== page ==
• Recruitment policies
  • Absence policies
  • Promotion criteria
  • Redundancy selection criteria
  • Work allocation.

An employer only has to make reasonable adjustments if they know or could reasonably be expected to know someone is disabled, and that they are disadvantaged because of it.

The first step is a discussion to work out what the employee wants; these conversations could involve HR, their line manager, or occupational health. It is a good idea, following the meeting, to ensure everything agreed is documented.

You could ask the employee to write to you so you and occupational health have something concrete to work through. 

There is no limit on the kind of changes employers can make, but they could include: 

  • Changing hours of work, permanently or for a short while, if someone is coming back to work after being off sick
  • Changing someone’s work duties – like reducing their workload if they have work-related stress
  • Allowing someone with back pain more breaks to allow them to stand and move away from their desk
  • Providing a chair with the right support.

Mental health

It can be stressful dealing with a life-limiting or terminal illness. Carrying on working can help someone’s mental health, but it can also bring its own stresses.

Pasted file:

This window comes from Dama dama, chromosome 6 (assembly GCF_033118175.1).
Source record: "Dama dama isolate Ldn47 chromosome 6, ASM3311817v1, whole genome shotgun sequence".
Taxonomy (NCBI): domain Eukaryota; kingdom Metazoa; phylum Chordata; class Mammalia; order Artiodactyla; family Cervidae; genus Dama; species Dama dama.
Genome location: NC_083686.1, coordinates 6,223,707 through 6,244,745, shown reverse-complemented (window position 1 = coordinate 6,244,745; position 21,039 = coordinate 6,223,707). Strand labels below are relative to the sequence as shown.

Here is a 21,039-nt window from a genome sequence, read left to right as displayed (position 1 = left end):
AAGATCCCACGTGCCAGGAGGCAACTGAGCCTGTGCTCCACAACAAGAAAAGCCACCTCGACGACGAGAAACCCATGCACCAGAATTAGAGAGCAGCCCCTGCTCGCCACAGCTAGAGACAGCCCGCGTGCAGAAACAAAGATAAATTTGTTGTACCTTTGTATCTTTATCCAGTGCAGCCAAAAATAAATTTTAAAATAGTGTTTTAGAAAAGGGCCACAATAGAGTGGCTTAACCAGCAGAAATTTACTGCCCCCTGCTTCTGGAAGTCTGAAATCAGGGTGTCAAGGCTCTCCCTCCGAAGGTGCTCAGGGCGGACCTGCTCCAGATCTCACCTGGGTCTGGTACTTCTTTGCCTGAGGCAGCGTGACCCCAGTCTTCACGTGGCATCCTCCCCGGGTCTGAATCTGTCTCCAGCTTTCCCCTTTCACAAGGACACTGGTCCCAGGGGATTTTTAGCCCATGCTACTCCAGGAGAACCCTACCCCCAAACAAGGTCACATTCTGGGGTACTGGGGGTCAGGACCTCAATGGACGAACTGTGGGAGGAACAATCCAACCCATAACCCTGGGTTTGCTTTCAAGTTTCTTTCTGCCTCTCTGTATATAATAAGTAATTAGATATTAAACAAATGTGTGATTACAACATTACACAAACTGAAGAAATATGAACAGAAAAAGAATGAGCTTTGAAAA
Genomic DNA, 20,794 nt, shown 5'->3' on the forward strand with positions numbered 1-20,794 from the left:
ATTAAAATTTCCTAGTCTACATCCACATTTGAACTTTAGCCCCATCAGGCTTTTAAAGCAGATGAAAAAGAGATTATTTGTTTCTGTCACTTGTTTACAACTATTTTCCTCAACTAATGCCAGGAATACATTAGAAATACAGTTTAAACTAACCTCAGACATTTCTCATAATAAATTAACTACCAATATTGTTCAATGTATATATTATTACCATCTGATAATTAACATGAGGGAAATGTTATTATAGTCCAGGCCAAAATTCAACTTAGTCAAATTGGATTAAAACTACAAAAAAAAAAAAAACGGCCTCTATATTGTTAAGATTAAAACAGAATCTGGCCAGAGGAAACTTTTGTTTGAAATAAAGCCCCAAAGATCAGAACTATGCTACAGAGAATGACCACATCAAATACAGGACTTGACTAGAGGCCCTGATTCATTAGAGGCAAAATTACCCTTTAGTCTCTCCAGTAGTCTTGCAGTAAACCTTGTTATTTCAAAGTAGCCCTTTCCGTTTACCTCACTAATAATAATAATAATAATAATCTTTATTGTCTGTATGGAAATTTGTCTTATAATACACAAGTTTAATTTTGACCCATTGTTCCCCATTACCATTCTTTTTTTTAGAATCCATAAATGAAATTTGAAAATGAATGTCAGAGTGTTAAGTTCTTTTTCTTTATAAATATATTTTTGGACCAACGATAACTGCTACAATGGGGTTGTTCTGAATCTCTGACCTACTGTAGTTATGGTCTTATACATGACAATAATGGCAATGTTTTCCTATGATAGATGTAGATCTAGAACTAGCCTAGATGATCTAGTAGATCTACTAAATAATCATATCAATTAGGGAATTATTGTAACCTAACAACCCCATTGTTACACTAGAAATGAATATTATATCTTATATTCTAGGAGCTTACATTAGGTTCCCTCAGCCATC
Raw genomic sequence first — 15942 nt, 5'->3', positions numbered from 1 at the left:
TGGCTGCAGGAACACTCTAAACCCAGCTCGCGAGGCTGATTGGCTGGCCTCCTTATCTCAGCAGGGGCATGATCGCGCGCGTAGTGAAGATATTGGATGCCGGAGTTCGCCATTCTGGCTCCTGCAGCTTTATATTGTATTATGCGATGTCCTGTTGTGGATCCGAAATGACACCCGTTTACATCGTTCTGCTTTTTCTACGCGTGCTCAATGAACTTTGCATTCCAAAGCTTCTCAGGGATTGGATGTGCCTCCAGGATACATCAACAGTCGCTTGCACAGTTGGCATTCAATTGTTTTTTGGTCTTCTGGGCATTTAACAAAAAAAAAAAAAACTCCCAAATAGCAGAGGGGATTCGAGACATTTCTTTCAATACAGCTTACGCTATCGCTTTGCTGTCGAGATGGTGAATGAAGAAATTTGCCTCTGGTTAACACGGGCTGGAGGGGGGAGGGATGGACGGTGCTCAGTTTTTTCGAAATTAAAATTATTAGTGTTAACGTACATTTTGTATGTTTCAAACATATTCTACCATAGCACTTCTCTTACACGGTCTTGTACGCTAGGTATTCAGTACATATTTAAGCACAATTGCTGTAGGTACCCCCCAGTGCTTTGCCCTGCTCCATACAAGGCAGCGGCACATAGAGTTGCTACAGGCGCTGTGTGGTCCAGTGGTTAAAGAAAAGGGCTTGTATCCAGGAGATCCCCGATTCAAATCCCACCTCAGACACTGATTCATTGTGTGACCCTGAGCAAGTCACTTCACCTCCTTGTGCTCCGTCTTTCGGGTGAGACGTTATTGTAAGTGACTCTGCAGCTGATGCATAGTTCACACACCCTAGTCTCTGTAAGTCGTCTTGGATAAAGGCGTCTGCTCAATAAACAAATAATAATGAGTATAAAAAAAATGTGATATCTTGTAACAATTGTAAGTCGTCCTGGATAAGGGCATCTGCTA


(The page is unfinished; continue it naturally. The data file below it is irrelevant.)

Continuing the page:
A compassionate employer will want to be as supportive as possible, helping staff to manage their work as well as their illness. Managers may ask for guidance on policies that can make things easier.

For example, if travelling to work has become difficult it might be possible for a member of staff to do some work from home.

Your workplace may offer a counselling service that could help:

  • If your organisation is signed up to an Employee Assistance Programme (EAP), staff will have free access to a 24-hour confidential helpline, offering information and advice.
  • Depending on which provider you work with, they may be able to ask for face-to-face counselling sessions.
  • An EAP can provide support to line managers as well as to employees directly affected.

Alternatively, many charitable organisations provide confidential, usually free, helplines for people coping with particular conditions such as cancer, or help such as online communities for anyone dealing with life-limiting or terminal illness, or bereavement.